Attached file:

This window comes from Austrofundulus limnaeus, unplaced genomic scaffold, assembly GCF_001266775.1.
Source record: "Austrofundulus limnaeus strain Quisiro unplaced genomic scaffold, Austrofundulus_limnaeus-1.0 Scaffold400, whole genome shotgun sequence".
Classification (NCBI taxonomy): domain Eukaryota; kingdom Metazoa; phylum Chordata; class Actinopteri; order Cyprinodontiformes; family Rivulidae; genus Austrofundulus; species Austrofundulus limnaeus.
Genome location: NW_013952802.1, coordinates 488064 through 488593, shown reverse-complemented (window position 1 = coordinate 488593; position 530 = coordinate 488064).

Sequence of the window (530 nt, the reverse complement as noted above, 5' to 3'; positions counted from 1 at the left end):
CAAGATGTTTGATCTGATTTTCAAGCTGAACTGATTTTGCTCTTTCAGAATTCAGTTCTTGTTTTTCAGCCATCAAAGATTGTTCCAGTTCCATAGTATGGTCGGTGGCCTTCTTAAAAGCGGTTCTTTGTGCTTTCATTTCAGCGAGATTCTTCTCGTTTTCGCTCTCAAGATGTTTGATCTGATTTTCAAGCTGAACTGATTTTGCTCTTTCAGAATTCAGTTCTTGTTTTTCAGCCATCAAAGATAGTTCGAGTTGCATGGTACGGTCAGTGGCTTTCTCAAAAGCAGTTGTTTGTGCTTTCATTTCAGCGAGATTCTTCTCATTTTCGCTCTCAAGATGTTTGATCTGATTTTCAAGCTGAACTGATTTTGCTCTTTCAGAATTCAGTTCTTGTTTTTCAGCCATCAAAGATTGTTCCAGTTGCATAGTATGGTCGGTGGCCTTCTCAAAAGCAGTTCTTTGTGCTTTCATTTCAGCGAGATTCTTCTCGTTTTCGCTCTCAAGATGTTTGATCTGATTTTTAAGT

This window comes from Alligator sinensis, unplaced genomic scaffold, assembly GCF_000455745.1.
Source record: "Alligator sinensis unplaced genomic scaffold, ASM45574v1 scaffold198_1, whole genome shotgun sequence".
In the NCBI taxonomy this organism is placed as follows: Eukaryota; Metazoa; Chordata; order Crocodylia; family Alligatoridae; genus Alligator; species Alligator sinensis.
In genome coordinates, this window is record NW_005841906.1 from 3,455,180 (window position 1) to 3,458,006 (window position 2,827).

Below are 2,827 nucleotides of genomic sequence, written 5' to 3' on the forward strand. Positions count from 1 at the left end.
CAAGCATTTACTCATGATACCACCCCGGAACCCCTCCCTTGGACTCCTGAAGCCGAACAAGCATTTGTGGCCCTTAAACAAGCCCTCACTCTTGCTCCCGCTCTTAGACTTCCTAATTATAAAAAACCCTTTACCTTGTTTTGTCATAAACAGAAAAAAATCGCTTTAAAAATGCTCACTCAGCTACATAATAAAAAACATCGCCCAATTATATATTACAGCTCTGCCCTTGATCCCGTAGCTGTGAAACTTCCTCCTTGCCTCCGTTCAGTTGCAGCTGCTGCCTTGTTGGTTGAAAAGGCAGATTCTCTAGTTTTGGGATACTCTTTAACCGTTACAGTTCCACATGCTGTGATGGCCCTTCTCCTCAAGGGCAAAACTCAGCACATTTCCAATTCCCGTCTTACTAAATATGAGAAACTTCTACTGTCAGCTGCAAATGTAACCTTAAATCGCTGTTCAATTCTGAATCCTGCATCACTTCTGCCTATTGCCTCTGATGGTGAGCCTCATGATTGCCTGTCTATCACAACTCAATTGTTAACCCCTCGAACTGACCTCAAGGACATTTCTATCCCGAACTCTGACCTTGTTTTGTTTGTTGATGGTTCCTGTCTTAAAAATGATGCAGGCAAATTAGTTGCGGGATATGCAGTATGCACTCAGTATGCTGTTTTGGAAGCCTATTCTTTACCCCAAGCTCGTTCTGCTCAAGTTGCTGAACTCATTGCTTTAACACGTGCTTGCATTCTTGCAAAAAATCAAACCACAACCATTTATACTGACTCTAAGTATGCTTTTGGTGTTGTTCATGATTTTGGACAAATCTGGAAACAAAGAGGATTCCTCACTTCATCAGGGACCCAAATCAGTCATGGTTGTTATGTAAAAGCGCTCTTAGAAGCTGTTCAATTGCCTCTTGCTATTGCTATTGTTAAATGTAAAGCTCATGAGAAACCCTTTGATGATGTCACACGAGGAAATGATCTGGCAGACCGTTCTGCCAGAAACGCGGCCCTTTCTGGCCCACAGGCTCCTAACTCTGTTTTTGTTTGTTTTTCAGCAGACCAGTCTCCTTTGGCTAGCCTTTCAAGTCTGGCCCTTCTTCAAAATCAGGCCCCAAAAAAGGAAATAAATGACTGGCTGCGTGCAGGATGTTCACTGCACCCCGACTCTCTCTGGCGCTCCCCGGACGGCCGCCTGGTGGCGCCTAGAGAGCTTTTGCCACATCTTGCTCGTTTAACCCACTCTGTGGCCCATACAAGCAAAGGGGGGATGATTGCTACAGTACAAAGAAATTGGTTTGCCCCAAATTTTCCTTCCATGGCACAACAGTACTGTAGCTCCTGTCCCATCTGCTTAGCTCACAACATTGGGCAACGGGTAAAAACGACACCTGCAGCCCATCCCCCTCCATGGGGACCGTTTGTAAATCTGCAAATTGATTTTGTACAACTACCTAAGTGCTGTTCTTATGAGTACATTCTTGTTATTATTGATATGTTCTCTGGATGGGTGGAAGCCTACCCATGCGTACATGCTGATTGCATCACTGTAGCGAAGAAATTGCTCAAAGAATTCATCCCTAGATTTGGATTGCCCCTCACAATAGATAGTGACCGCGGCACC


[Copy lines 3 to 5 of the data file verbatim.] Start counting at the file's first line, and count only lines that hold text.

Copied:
Classification (NCBI taxonomy): domain Eukaryota; kingdom Metazoa; phylum Chordata; class Actinopteri; order Cyprinodontiformes; family Rivulidae; genus Austrofundulus; species Austrofundulus limnaeus.
Genome location: NW_013952802.1, coordinates 488064 through 488593, shown reverse-complemented (window position 1 = coordinate 488593; position 530 = coordinate 488064).

Sequence of the window (530 nt, the reverse complement as noted above, 5' to 3'; positions counted from 1 at the left end):